Real-time bidding (RTB) has transformed online advertising in recent years. Business adviser PwC estimates that nine per cent of the £2.1bn online advertising display market was bought using RTB in 2011 – making it one of the fastest-growing buying technologies – as marketplaces such as Google’s Doubleclick Ad Exchange and Yahoo!’s Right Media Exchange let marketers define their audience and only buy the inventory they want, when they want it.
The challenge for the sector now is to persuade advertisers to look more closely at the opportunities offered by mobile where technological and functionality issues are still deterring brands. Although many marketers are still flummoxed by the complexities of RTB, brands like eBay moving into this area and believe their spend on mobile RTB will almost match online by the end of the year.
There are new opportunities for those considering mobile RTB. By the end of July, Yahoo! will offer demand management and ad serving capabilities for mobile through its Right Media Exchange, meaning that the platforms that exist for PC will be available for mobile for the first time. The cross-platform opportunities for advertisers also include Wi-Fi connection targeting, expanded OS targeting for smartphones and device targeting broken down by tablet or smartphone device and browser targeting.
PubMatic’s figures show that in Q1 2012 online and mobile RTB inventory grew by 120 per cent worldwide, RTB tablet inventory volume was up by a staggering 472 per cent and mobile ad volume by 289 per cent. These figures are from a tiny base, but they do illustrate how fast things are moving as brands test RTB on mobile.
BSkyB, an early adopters of RTB, is spending 35 per cent of its display budget on RTB – up 10 per cent in a year. It is achieving a strong return on investment for its direct response campaigns and director of online sales and marketing Matthew Turner says conversion rates are often three times higher than for other forms of advertising.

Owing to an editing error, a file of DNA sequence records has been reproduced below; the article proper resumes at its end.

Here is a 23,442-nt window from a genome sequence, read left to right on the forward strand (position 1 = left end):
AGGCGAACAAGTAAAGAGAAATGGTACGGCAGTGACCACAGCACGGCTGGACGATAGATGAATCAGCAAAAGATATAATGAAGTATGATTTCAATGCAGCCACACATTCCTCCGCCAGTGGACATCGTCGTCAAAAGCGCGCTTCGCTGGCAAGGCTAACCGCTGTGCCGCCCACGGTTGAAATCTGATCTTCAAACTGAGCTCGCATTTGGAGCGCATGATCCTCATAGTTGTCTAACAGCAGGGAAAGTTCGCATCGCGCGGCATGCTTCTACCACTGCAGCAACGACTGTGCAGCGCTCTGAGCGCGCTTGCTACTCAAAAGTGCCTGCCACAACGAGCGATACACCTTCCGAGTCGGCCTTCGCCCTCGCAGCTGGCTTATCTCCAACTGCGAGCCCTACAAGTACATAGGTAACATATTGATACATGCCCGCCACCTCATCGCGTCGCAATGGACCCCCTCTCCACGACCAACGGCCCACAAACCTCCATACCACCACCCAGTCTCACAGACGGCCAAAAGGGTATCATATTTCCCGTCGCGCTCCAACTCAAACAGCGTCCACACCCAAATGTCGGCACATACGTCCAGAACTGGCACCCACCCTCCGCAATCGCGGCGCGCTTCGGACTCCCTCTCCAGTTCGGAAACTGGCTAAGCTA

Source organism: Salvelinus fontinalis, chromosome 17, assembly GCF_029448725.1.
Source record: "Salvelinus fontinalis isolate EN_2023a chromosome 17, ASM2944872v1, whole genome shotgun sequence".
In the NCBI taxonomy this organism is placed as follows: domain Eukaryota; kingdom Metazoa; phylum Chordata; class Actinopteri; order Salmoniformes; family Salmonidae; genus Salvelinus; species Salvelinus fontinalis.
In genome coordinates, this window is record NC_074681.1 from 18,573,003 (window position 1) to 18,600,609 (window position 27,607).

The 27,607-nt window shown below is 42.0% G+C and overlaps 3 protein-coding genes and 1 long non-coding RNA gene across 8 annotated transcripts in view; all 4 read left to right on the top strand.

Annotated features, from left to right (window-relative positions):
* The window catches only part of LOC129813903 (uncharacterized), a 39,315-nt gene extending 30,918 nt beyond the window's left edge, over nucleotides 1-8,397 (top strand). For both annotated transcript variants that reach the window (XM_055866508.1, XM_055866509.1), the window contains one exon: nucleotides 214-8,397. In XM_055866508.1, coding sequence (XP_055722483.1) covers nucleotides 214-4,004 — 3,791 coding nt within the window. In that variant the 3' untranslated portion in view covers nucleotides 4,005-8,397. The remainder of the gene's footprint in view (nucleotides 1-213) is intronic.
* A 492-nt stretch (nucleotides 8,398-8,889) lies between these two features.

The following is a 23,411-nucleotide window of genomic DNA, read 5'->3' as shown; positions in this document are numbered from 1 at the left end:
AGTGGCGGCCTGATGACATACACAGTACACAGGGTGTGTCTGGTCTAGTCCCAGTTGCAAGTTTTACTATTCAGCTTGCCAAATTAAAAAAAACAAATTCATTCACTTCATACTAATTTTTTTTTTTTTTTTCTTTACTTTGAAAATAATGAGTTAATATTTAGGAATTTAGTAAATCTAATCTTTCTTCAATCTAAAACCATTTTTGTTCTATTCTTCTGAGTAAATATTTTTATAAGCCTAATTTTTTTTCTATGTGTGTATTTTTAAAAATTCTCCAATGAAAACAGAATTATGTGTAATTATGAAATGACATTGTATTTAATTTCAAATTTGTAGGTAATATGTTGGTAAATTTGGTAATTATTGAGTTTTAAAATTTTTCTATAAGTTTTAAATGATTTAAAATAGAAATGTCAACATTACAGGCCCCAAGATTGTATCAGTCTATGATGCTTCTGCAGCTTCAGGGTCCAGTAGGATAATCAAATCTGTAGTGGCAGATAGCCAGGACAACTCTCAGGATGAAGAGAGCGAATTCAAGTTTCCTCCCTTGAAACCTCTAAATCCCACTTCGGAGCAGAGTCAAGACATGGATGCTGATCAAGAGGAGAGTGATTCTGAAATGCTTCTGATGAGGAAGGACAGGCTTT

Turner is a real champion for RTB on mobile partly because BSkyB already gets up to 15 per cent of its traffic through smartphones and tablet devices.
He says conversion rates for smartphones are still lower than for PCs because people are using these devices for research rather than purchasing its services but he is excited about the potential return from tablets. “There is probably a 50/50 split between conversions on smartphones and tablets now, but the order value is higher on tablets. We are still doing a lot of testing on mobile to see how we can use it more.”
Turner says BSkyB is managing its data and strategy around RTB on mobile in the same way as it does for online. “This is a different space but it is still about telling a story to consumers, warming people up and reminding them of the Sky offer, our brand and products.”
His concern is now about how advertisers can tie together the different mobile devices that consumers use. “It is very difficult to identify the different touchpoints. We need more integration because there is also so much data coming from various devices.”